Detailed map of Ganymede unveiled: A map of Jupiter’s moon Ganymede has been created, giving scientists one of the most detailed surveys ever created of the solar system’s largest moon. “We’ve been over every single square of Ganymede in detail to create the best product we can, but there are still some gaps where we couldn’t see it very well,” said Geoffrey Collins of Wheaton College, who began the project in 2000. Data collected by Voyagers I and II in the late 1970s, and Galileo, which circled Jupiter from 1995 to 2003, was used to create the map, which can be seen on the U.S. Geological Survey website.
Bonobos show ability to keep a beat, research suggests: The bonobo can match a tempo, researchers reported, a finding that could help scientists establish how musical ability evolved in humans. Researchers at the Jacksonville Zoo and Gardens in Florida set a rhythm of about 280 beats per minute that was picked up and synchronized by bonobos on their own drum.
NASA: “Jelly doughnut” on Mars is a rock Opportunity drove over: A mysterious white object with a crimson center that was photographed by the Mars rover Opportunity in December is a rock, according to NASA officials. The object, which resembles a jelly doughnut, became the subject of intense speculation after it suddenly appeared in before-and-after photos taken by the rover. NASA scientists reject the supposition that the object is some sort of Martian fungus, saying it is a rock that Opportunity drove over.
Human lungs grown in Texas lab: Researchers at the University of Texas Medical Branch have grown human lungs in a lab, raising hopes to one day address donor shortages. Researchers combined the shell of a damaged lung with viable cells from another lung and submerged them in nutrient-rich liquid, growing an engineered lung. Scientists say it will be at least 12 years before the engineered lungs could be ready for transplant trials.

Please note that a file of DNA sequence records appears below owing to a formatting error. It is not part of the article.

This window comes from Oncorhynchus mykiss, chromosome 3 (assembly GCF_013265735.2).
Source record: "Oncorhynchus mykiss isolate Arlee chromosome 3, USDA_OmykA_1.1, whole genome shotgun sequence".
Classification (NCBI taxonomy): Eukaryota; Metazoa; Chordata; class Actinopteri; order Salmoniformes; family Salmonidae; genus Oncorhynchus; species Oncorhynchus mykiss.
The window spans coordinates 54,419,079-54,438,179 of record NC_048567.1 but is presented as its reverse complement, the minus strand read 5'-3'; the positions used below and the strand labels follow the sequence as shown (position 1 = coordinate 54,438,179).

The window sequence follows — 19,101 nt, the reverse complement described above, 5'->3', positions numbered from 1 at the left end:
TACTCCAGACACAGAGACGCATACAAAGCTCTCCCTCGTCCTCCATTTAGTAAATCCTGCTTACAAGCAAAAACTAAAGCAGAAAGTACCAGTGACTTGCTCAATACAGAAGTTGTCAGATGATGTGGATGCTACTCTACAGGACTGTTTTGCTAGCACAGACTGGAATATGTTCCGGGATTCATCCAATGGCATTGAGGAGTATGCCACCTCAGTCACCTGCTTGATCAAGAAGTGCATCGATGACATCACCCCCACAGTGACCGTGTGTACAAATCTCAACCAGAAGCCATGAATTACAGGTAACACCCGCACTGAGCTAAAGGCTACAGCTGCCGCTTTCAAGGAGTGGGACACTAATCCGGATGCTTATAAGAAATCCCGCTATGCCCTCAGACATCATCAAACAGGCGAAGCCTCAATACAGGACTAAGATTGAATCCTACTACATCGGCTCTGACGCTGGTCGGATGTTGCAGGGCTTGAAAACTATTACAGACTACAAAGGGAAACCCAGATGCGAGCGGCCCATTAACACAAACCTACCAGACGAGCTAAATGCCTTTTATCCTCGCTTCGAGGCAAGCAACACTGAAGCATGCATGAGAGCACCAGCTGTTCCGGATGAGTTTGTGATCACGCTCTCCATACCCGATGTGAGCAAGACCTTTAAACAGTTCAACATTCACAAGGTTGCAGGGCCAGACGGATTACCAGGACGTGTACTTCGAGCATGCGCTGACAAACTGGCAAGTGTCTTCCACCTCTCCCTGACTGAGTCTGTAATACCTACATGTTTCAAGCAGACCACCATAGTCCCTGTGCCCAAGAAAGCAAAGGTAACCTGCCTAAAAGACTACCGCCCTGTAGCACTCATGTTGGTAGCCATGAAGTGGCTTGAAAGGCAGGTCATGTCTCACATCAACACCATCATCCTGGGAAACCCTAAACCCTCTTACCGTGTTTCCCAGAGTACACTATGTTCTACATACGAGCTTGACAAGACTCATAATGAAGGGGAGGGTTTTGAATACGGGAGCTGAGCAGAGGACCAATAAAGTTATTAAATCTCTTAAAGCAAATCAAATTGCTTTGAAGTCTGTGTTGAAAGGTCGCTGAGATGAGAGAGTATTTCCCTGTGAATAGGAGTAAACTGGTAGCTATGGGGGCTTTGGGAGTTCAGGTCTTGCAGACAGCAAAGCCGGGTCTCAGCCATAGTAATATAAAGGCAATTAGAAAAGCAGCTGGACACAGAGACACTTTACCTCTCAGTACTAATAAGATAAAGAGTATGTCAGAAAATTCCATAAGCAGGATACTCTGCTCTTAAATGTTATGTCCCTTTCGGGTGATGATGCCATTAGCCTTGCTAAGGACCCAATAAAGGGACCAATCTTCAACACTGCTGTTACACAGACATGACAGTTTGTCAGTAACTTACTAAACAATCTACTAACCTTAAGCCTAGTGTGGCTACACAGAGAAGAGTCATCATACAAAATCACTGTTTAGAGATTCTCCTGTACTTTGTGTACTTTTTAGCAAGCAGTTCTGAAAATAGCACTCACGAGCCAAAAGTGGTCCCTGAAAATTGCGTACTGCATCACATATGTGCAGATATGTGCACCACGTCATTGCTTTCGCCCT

Ocean-floor “carpet” seen as way to capture wave power: Just 11 square feet of engineered “carpet” on the ocean floor would be enough to power two U.S. households. That’s the calculation of mechanical engineers at the University of California at Berkeley. The researchers believe the system they’re designing can mimic the wave-energy absorbing nature of ocean-floor mud and transmit that power to shore to generate electricity.
Beluga whales infected with cat parasites: Parasites known to infect cats have been discovered in Arctic beluga whales. Toxoplasma gondii can cause people to go blind. Scientists have issued a health advisory for those in the Western Arctic region who eat beluga meat. “Ice is a significant ecological barrier and it influences the way in which pathogens can be transmitted in nature and your risk of exposure. What we’re finding with the changes ongoing in the Arctic is that we’re getting new pathogens emerging to cause diseases in the region that haven’t been there before,” said Michael Grigg, a molecular parasitologist.
Early animals may have lived on little oxygen, study suggests: Early animals, such as sponges, may have survived on very little oxygen, suggesting that animals may have brought increased oxygen to the oceans instead of the other way around, researchers say. Scientists at the University of Southern Denmark tested breadcrumb sponges, gradually removing oxygen from their environment. They found that the creatures survived until the end of the study and suggested that early animals could have done the same. “There are still many researchers who contend that animals could not have arisen until oxygen levels became relatively high. Our results challenge that,” said researcher Daniel Mills.
Genetic differences may help explain children’s risk for obesity: In two U.K. studies published in the journal JAMA Pediatrics, researchers found that genes played an important role in predicting children’s predisposition for obesity. Data from a large sample of twins showed that infants with a greater appetite at 3 months weighed an average of almost two pounds more than their twin at age 15 months. The second study involving 10-year-olds found that higher genetic obesity-risk scores were associated with greater body mass index and larger waistlines.
Biomarker for depression could help identify teens at risk: A recently discovered biomarker for clinical depression could help identify teen boys who are most at risk, according to neuropsychology researchers. The scientists found that boys with higher levels of cortisol, a stress hormone, along with symptoms of depression are 14 times more likely to see their depression worsen compared with teens with neither trait. “Depression is a terrible illness. We now have a very real way of identifying those teenage boys most likely to develop clinical depression,” said lead researcher Ian Goodyer.